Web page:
How HR can become part of the solution.
Climate change is omnipresent, awareness for sustainability is growing and tens of thousands of young people are taking to the streets demanding a change in the system. This introduction is not intended to draw attention to the climate crisis, but to the young people demonstrating - our future workforce.
We are facing a generation which is thinking about the environment, confronting the future and expecting its employers to take responsibility. This is precisely where HR can be proactive: If a company realises this responsibility and initiates measures, on one hand, it becomes part of the solution and, on the other, it establishes an advantage for itself in the job market. Because while some companies find it challenging to find qualified personnel, jobs in non-profit and environmental organisations appear to be more and more popular.
In a study by Ipsos MORI, 74 % of survey participants agreed with the following statement: «If I hear about a contribution a company is making towards society and the environment, I would trust what a person who has worked for that company says more than an advertisement or a brochure»1. According to the same study, 75 % of employees who are convinced that their employer is taking on enough responsibility assess their company commitment as high. By comparison: of the people surveyed who felt their employer did not have a sense of responsibility, 49 % evaluate their commitment as high.
If a company wishes to position itself as sustainable, then the measures should be real and believable on one hand and appreciated and valued by the employees on the other. Therefore, these measures need to be approached strategically and across departments.
In our strategy meetings, we considered docking sites for sustainable measures which can be influenced by HR. We are happy to present some of these here:
Employees can be given an incentive to use sustainable means of transport: train journeys can be considered working time, while flights should be booked as free time. The CO2 emissions from flights can also be compensated on the website www.myclimate.ch.
Employees who travel longer distances to work can be enabled to work from a home office on some days. Employees with shorter commutes to work can be encouraged to travel by bicycle, for example with a Bike to Work Scheme,as has been implemented country-wide in England, or by participating in the Bike to Work action in connection with a bicycle repair service on location.
Providing employees with the opportunity to take part in a project of their choice, for example, with one paid volunteering day per year.
We recommend a balanced mix of measures where the company is both reliant on employee participation and on things the company can implement independently, for example, filling fruit bowls with local products, or providing sustainable and biological cleaning agents and beverages. Ultimately, the topic should not be shifted onto employees, but collaboratively approached.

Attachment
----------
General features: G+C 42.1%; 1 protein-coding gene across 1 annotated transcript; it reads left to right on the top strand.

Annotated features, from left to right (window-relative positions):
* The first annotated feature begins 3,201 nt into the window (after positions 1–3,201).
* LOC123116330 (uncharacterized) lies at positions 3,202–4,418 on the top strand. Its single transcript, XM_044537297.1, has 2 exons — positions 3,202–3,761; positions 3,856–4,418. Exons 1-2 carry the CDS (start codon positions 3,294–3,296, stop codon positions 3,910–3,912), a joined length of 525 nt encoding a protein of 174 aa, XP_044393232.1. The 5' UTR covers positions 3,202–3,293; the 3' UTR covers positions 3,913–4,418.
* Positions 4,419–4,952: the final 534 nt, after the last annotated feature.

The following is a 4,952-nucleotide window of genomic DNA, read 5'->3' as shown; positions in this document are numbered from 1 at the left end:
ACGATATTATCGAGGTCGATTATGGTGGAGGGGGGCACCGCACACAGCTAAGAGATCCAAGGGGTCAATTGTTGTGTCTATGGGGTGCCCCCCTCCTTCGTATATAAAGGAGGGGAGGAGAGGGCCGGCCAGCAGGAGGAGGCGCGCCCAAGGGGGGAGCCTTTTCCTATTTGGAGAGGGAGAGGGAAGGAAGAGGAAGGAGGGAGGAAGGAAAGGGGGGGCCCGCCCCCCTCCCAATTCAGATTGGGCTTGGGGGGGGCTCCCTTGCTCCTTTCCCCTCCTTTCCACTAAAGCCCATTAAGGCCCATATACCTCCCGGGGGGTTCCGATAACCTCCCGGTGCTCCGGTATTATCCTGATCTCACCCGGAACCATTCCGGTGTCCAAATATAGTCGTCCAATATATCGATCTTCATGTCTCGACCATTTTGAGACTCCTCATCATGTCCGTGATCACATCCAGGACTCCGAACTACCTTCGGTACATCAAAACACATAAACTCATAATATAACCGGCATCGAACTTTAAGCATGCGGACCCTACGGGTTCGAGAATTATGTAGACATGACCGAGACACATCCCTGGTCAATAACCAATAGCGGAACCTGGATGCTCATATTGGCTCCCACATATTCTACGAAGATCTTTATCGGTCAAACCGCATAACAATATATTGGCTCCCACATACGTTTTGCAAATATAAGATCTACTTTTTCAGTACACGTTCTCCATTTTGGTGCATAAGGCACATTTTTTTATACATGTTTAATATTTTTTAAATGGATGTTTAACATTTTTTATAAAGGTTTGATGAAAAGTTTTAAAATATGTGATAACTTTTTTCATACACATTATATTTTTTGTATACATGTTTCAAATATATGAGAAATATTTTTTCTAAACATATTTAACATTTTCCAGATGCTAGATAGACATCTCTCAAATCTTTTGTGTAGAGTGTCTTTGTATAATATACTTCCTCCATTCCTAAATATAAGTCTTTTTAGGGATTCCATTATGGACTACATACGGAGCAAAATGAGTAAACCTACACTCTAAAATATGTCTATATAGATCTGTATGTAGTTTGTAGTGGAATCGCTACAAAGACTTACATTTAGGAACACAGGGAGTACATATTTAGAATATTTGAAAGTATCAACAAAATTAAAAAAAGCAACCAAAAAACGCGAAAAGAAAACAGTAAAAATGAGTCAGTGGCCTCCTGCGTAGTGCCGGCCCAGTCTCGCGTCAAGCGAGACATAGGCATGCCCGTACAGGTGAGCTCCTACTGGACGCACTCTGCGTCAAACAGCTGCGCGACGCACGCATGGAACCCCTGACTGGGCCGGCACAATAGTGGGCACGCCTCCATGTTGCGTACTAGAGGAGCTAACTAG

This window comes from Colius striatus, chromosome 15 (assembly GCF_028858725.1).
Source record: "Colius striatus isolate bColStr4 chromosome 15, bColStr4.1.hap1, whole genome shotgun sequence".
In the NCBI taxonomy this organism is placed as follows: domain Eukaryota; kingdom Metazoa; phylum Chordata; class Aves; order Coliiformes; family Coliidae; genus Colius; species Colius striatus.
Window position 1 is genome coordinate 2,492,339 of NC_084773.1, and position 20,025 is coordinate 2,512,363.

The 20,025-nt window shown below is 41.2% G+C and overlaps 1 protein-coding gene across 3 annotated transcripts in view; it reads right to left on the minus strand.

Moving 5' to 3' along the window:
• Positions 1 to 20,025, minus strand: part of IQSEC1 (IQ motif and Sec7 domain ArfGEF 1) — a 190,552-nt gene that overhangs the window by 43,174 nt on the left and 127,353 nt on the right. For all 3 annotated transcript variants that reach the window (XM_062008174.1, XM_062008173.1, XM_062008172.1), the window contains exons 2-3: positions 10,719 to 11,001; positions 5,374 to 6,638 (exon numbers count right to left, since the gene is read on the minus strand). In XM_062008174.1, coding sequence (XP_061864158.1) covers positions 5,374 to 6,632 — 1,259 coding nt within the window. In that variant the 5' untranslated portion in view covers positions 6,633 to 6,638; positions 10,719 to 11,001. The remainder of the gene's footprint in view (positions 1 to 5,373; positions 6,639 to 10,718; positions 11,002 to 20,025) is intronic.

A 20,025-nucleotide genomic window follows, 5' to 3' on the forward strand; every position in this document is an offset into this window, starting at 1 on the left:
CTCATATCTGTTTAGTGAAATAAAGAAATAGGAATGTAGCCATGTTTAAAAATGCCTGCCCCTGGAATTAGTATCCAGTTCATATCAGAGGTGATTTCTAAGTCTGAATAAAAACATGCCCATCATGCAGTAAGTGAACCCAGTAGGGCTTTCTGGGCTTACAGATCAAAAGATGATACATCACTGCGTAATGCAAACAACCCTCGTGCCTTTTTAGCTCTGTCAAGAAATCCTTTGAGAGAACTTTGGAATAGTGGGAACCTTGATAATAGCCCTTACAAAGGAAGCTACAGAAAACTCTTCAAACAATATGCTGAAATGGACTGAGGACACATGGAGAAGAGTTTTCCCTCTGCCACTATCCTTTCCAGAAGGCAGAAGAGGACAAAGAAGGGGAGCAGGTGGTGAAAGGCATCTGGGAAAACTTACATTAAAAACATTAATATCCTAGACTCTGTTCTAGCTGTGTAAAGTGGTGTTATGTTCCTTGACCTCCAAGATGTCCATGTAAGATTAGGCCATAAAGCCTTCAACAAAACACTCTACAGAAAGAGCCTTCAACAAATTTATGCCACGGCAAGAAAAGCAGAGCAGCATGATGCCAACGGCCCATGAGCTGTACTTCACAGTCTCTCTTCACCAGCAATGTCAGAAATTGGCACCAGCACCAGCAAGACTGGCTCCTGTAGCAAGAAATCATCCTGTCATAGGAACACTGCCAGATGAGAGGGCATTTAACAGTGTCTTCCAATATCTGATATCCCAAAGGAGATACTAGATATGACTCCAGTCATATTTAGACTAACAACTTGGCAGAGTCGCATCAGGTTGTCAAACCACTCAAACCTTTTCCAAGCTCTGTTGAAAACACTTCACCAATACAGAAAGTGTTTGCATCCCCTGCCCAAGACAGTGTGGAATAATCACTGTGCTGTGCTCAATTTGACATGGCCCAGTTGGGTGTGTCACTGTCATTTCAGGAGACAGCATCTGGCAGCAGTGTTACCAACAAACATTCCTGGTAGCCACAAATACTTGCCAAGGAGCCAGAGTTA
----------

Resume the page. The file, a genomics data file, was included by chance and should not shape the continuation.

There are different methods which can be used to motivate employees to participate: employees should certainly be given an explanation of the reasons for the measures. They should have the opportunity to query the measures and/or to participate themselves in making them even better. People only want to participate if they can understand the sense behind taking part.
If there is acceptance for the measures, these can be further encouraged with nudging. For example, if somebody wants to book a flight, a pop-up window can let them know that 80 % of employees use the train for the same journey. This animates the person to do the same as the majority. You can find out more information about Nudging in HR here.
In order to ensure the sustainability strategies do not have a negative effect, we recommend observing the following points when developing measures:
Inspire instead of forbidding or judging: Do not completely ban air travel, rather reward travelling by train.
Avoid cost-saving measures: Do not simply abolish Christmas cards without an alternative under the pretext of sustainability, rather support a climate protection project instead.
Ensure that measures actually are sustainable:
When avoiding paper use, is the additional server space required more sustainable?
Is the energy required to manufacture a reusable cup really compensated through the number of times it is used?
Does it make sense to switch to e-cars, or is it more sustainable to keep using the existing company cars?
Even we are only taking our baby steps where «Green HR» is concerned. However, we believe that it is imperative that HR also deals with the issue of sustainability and the climate crisis in order to do justice to employee requirements. We are excited to hear your thoughts and ideas and look forward to discussions about «Green HR».
Published: 23. April 2020